Tips for Staying Hydrated

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As the temperature rises, so does our need for more water. Simply standing in the humidity can make us sweat up a storm. While the hot weather causes us to get dehydrated quickly, so does intense activity. So if you’re a wilderness lover who will be out adventuring all summer, then continual hydration is a vital need. Dehydration leads to fatigue, loss of nutrients and electrolytes, and a lack of endurance. Follow our tips to make sure you maximize your health and fitness this summer. Remember, a well-hydrated adventurer is an overall better performer.

Hydration Packs

Consider investing in a hydration pack in addition to, or instead of a water bottle. Water bottles tend to be a smaller capacity than hydration packs, so you have to find a place to refill your bottle. You also don’t have to slow down or stop to drink from a bottle. Hydration packs have straws conveniently located by your mouth. With the ease of a straw, you’ll end up drinking more water than if you had a water bottle, simply because it’s right there! The size of your hydration pack will depend on what activity you’re doing. Day hikers, backpackers, and climbers should look for a two or three-liter reservoir, while trail runners might prefer a more minimalist one-liter sleek pack. You can also find larger backpacks that already have a water pack installed. Keep in mind, a three-liter pack weighs about two pounds. You need about one liter of water per hour when active. Unfortunately, when the heat and humidity are at a higher level, then you’ll need even more than that amount. More intense activities will also require you to hydrate more than if you were walking. If you are not covered by shade, then you’ll want to drink up—the sun will make you even more dehydrated.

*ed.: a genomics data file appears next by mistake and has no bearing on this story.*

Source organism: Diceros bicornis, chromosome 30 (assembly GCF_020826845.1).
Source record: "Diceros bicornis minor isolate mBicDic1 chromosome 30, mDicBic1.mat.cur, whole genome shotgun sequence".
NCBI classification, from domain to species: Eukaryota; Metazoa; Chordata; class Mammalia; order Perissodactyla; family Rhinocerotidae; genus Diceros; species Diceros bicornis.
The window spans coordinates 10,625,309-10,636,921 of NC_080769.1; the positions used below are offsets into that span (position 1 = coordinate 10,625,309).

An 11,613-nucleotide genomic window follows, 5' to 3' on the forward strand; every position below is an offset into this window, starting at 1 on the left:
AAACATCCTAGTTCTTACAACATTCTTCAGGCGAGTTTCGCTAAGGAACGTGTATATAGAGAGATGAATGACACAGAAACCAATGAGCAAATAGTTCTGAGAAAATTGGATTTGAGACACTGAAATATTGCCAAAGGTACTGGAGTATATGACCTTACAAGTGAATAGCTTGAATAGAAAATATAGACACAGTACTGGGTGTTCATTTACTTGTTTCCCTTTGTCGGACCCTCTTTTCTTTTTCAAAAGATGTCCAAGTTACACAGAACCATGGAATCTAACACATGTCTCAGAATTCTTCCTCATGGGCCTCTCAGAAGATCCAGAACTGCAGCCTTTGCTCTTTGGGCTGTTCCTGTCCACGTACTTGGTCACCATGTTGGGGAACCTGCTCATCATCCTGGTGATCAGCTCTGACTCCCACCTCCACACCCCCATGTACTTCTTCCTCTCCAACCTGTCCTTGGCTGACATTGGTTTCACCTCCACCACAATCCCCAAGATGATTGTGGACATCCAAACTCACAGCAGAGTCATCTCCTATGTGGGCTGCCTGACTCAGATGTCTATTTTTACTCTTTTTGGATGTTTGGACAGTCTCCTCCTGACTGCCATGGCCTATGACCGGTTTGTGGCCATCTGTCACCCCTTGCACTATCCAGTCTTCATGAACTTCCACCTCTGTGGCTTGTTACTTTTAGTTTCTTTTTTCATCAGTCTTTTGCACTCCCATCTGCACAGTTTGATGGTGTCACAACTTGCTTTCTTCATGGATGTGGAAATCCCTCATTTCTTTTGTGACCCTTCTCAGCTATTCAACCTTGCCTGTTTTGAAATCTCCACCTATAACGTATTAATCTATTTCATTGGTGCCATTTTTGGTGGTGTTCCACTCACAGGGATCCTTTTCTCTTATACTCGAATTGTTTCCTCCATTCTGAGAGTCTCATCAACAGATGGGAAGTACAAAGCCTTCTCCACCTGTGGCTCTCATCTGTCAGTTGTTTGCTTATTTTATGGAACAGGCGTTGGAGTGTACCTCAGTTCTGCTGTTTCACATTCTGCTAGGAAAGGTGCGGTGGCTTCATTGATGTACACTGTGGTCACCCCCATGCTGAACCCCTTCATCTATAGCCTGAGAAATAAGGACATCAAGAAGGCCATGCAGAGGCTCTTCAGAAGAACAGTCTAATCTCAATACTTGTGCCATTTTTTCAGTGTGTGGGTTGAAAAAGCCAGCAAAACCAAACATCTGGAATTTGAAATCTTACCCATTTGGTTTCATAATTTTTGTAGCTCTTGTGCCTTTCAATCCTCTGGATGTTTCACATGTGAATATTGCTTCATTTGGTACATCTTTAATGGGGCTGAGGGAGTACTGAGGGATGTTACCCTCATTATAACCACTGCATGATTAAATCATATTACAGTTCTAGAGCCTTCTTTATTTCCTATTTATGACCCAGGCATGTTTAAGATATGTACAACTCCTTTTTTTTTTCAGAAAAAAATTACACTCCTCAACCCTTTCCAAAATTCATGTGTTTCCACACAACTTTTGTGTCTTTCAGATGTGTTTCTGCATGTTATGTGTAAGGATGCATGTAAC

Sports Drinks

You’ll also want to bring a sports drink along for your expedition. We lose loads of electrolytes when we work and sweat, and we need to replenish them if we want to prolong our workout or activity. These sports drinks will also help re-hydrate your body. For a more natural option, try coconut water.

Fruit & Veggies

Sick of liquid and looking for something more substantial? Snacking on fruit will help with hydration and restoring electrolytes. Bananas and dates are full of the electrolyte potassium, which make them a better option than other fruits. Watermelon, apples, cantaloupe, grapefruit, and strawberries have the highest water content. Obviously we don’t advise packing a large watermelon, but you can always chop the fruit ahead of time and pack it in tupperware or a plastic bag. Vegetables like carrots, peppers, and cherry tomatoes hold lots of water and will fill you up during your intense activity. These also happen to be some of the easiest snacks to pack!

One thing to be cautious of is drinking too much water. Excess water can lead to hyponatremia. This is caused by a large drop in sodium levels in the blood, which leads to bloated brain cells and tissue. The symptoms of hyponatremia are nausea, confusion, seizures, coma, and even death. While this is a rare condition, you want to pace your consumption of water. Gulping down a ton of water at once is bad anyways because it will run quickly through your system, causing you to go to the bathroom too often.

Kate Wilke is the content manager at 301brands, and she's the editor of, and the lifestyle editor at When she's not paddle boarding or skiing, she's informing someone about global warming (or cats) over a local double IPA. Follow her on Instagram — @kateewilke

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